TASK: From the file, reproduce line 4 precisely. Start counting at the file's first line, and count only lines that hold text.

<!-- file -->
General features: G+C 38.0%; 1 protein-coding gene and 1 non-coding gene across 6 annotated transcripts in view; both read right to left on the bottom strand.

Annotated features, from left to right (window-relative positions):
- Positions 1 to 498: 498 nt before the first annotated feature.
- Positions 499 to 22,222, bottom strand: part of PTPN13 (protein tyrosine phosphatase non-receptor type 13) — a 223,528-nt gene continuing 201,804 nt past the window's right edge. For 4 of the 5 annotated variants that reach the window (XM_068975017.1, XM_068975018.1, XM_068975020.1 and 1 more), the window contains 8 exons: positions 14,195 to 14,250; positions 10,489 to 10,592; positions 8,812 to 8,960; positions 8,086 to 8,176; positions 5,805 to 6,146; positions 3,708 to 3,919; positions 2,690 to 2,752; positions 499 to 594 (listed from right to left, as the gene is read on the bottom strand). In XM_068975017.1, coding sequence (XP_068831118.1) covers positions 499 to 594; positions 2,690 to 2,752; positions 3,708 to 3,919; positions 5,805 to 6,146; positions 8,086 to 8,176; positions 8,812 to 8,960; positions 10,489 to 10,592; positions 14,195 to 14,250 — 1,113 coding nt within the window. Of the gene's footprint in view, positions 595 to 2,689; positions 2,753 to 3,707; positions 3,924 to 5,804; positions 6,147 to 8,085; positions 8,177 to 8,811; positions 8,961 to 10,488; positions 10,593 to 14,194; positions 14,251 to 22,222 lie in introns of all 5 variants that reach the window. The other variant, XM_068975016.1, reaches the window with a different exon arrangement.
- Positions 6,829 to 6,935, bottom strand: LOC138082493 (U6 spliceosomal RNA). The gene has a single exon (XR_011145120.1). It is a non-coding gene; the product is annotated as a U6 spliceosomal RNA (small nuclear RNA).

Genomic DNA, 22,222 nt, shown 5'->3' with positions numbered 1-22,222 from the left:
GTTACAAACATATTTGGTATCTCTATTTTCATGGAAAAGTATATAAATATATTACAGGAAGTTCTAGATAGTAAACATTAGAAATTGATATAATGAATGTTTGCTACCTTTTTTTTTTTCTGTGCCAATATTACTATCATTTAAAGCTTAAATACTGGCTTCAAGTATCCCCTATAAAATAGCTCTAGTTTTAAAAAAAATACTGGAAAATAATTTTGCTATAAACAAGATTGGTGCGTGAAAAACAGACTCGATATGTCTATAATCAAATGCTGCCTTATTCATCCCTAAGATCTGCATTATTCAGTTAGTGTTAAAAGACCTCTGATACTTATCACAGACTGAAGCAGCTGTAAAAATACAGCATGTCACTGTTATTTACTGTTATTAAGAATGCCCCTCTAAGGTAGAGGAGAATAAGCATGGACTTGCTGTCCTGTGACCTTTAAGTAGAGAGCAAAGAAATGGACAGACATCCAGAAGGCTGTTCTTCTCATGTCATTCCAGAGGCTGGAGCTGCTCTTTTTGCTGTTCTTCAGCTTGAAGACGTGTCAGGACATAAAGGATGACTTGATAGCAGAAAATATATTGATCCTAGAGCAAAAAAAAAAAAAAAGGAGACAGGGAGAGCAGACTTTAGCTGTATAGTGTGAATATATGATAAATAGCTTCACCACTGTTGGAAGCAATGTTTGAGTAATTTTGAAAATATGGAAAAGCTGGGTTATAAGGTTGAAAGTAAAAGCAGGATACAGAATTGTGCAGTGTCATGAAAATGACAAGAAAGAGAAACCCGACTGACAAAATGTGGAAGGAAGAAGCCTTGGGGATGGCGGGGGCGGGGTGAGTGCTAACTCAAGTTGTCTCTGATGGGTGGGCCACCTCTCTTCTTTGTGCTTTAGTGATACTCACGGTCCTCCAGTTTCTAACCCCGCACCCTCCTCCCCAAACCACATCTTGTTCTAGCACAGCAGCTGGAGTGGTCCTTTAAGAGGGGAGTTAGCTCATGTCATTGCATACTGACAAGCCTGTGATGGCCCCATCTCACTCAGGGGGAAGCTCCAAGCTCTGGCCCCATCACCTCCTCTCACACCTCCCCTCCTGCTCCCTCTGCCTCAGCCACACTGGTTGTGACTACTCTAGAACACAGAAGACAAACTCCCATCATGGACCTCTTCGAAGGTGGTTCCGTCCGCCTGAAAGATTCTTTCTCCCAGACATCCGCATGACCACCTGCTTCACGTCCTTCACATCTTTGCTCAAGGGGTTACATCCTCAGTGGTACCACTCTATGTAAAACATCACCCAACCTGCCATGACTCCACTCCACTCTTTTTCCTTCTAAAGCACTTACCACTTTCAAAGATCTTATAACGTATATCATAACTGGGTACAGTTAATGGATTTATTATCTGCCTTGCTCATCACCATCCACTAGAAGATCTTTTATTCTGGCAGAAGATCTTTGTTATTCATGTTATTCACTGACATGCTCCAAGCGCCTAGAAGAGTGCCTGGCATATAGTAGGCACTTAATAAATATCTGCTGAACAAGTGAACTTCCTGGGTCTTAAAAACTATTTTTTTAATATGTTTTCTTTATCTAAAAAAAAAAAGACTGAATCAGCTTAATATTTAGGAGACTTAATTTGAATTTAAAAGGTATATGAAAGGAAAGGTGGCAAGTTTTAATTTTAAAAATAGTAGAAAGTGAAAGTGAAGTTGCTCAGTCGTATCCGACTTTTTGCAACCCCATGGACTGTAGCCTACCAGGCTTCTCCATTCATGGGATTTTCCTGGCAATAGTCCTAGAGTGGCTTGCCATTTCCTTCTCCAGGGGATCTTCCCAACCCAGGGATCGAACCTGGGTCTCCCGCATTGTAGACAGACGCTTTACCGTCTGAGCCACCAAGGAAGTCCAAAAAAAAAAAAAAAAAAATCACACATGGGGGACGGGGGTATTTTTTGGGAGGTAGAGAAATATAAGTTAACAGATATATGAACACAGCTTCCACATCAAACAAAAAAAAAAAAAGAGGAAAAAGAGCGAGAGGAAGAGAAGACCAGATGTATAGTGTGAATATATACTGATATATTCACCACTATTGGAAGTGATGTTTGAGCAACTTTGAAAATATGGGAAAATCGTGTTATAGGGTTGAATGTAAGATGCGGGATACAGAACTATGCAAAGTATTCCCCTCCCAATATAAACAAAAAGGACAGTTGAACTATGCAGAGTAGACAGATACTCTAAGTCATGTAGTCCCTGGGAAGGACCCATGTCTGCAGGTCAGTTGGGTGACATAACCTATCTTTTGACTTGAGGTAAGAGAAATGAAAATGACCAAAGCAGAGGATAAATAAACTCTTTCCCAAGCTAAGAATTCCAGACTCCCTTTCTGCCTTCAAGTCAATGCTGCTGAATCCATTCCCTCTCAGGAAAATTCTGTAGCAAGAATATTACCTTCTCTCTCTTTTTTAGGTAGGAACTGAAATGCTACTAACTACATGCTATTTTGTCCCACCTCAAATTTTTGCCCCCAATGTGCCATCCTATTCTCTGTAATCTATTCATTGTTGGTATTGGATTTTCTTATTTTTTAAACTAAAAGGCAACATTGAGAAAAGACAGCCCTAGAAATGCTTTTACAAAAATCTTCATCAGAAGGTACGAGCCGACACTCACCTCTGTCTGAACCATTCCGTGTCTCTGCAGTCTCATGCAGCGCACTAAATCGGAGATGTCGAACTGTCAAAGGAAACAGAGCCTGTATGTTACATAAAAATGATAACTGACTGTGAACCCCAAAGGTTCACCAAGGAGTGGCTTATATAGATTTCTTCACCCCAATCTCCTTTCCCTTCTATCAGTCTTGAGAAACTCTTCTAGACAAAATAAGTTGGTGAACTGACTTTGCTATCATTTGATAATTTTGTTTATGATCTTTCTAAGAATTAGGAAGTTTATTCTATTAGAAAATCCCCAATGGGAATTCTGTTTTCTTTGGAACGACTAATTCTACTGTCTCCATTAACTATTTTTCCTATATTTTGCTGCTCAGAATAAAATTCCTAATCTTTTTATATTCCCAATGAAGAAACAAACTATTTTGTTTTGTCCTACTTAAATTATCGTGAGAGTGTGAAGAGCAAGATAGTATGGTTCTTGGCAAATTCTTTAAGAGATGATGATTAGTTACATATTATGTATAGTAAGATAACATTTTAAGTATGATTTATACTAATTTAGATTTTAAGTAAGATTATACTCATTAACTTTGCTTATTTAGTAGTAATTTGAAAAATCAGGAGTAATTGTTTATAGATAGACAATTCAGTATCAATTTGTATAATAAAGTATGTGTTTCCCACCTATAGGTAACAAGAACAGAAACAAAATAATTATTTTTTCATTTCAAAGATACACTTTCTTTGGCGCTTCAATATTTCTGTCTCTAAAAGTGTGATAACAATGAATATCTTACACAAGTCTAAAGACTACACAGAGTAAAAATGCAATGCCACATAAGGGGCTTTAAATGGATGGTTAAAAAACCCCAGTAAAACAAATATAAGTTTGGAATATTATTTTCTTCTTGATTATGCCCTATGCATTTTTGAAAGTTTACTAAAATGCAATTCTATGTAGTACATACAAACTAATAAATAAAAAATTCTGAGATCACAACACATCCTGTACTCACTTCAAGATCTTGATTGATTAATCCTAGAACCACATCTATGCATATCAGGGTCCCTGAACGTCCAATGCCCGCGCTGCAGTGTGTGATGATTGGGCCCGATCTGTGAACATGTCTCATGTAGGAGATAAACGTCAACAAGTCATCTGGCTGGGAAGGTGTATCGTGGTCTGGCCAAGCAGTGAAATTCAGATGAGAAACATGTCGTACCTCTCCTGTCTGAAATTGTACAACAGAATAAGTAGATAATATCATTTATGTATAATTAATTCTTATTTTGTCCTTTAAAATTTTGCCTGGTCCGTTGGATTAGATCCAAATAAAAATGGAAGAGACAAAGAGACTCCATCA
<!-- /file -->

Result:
- Positions 499 to 22,222, bottom strand: part of PTPN13 (protein tyrosine phosphatase non-receptor type 13) — a 223,528-nt gene continuing 201,804 nt past the window's right edge. For 4 of the 5 annotated variants that reach the window (XM_068975017.1, XM_068975018.1, XM_068975020.1 and 1 more), the window contains 8 exons: positions 14,195 to 14,250; positions 10,489 to 10,592; positions 8,812 to 8,960; positions 8,086 to 8,176; positions 5,805 to 6,146; positions 3,708 to 3,919; positions 2,690 to 2,752; positions 499 to 594 (listed from right to left, as the gene is read on the bottom strand). In XM_068975017.1, coding sequence (XP_068831118.1) covers positions 499 to 594; positions 2,690 to 2,752; positions 3,708 to 3,919; positions 5,805 to 6,146; positions 8,086 to 8,176; positions 8,812 to 8,960; positions 10,489 to 10,592; positions 14,195 to 14,250 — 1,113 coding nt within the window. Of the gene's footprint in view, positions 595 to 2,689; positions 2,753 to 3,707; positions 3,924 to 5,804; positions 6,147 to 8,085; positions 8,177 to 8,811; positions 8,961 to 10,488; positions 10,593 to 14,194; positions 14,251 to 22,222 lie in introns of all 5 variants that reach the window. The other variant, XM_068975016.1, reaches the window with a different exon arrangement.